Beyond the rhetorical point, this absence of a “dangerous underground” is the single biggest difference between postwar Germany and postwar Iraq—the single biggest reason to dismiss the whole notion of a parallel.

But there is more. One significant obstacle in the rebuilding of Germany was that a huge debate was still raging in U.S. political circles over whether Germany should be rebuilt at all. Henry Morgenthau, the treasury secretary, was proposing a policy of “pastoralization,” which would block any revival of its industries, on the grounds that German reindustrialization would inevitably lead to remilitarization. And so, Dulles notes that the occupying U.S. soldiers weren’t repairing war-ravaged factories “since the Army feels certain it would be criticized for ‘restoring the German war potential.’ ” This, obviously, is not an obstacle to making repairs in Iraq.

It should also be noted that Dulles gave this talk two years before foreign aid and investment began to pour into Germany. The Marshall Plan was not announced until March 1947. Congress didn’t pass the Economic Cooperation Act, which put the plan into motion, until April 1948. The Marshall Plan poured $13.3 billion into all of Western Europe from 1948-51. West Germany received only $1.4 billion (the equivalent today of $8.5 billion, adjusted for inflation). By this measure, postwar Iraq has already received more aid than postwar Germany ever did, making even more dubious any comparison between the two countries *. Yet the danger and disorder in Iraq are, in many ways, more severe.

Germany nonetheless recovered as fully as it did, in large part, because the country had substantial experience with capitalism and, though more briefly, democracy. It was a Western nation long before Hitler; it required only a restoration, not a transformation, to become a Western nation after Hitler. The same cannot be said of Iraq before Saddam.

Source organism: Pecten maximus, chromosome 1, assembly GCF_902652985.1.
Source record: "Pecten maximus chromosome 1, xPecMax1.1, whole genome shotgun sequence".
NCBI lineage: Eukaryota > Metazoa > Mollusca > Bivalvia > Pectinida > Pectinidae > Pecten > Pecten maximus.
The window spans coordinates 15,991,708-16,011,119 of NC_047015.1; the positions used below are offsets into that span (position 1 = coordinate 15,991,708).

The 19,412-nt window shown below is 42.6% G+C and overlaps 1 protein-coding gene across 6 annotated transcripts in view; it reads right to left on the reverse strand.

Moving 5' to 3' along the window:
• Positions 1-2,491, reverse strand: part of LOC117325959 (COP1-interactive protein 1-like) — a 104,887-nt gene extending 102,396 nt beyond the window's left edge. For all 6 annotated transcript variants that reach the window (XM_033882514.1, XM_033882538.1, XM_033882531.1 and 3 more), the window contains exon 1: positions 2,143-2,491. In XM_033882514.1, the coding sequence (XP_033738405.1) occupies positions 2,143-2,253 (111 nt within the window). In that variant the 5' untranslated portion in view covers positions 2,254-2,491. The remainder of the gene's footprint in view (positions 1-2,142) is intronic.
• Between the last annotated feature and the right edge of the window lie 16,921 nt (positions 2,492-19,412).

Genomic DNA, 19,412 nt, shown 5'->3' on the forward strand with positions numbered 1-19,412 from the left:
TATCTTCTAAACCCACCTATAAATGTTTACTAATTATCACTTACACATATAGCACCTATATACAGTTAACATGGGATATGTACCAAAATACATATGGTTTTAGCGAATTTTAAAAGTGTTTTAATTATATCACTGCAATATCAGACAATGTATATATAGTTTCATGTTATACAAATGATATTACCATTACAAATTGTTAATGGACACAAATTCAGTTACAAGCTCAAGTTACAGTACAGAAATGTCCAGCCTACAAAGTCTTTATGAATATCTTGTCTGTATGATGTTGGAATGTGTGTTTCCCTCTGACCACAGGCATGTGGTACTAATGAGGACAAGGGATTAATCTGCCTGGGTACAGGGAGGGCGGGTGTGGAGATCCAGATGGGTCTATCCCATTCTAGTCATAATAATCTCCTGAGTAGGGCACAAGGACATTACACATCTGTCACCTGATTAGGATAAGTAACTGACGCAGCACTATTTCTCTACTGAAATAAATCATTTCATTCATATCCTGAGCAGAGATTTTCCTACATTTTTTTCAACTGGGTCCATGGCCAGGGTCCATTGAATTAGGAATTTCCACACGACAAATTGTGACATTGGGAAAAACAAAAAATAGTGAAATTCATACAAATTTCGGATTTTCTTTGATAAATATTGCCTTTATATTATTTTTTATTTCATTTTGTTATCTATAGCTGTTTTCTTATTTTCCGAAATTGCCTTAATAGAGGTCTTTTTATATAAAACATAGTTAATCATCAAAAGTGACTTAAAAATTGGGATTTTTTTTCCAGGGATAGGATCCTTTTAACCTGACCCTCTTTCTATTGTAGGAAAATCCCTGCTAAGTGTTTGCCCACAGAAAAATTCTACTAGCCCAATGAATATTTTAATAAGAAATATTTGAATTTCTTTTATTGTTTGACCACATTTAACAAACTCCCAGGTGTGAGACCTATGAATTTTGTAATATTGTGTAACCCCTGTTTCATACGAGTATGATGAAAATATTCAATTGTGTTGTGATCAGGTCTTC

Rumsfeld and Rice, however, would do well to ponder some of Dulles’ prescriptions for how to get the war-torn country back on its feet. “I think it may well become necessary for us to change the form of our occupation,” Dulles says. He recommends quartering American troops “outside of the cities, lest their presence create a talking point for German propaganda against the occupation.”

Dulles also implies that the occupation should serve local businesses. “We tried hard to find financial advisers,” he says, “but most of the bankers who had been in Germany in the Twenties and Thirties had by this time been liquidated.” The point here—which Dulles seems to have considered so obvious that he didn’t need to spell it out as a premise—is that the occupation authority first sought to reinstall and re-empower German financiers. There was no thought—as seems to be the Bush administration’s first instinct—of bringing in American corporations to run the joint (and signing contracts for 10 times the money that long-established Iraqi firms have offered to charge for the same project).

“Germany ought to be put to work for the benefit of Europe and particularly for the benefit of those countries plundered by the Nazis,” Dulles says. “If we do not find some work for the Germans … the Germans will have their revenge in one form or another though it takes a hundred years.” The Germans didn’t take their revenge because the occupation authority, in effect, took Dulles’ advice. If the present-day occupation authority were to follow the gist of his advice—substituting “Iraq” for “Germany,” “Baathists” for “Nazis,” “the Middle East” for “Europe”—maybe, 50 or 100 years from now, the Iraqis won’t choose to take their revenge either.

Correction, Oct. 20, 2003: An earlier version of this piece mistakenly stated that West Germany received $13.3 billion of aid between 1948 and 1951. The Marshall Plan sent $13.3 billion to Western Europe during that period; $1.4 billion of it went to West Germany. (Return to the corrected sentence.)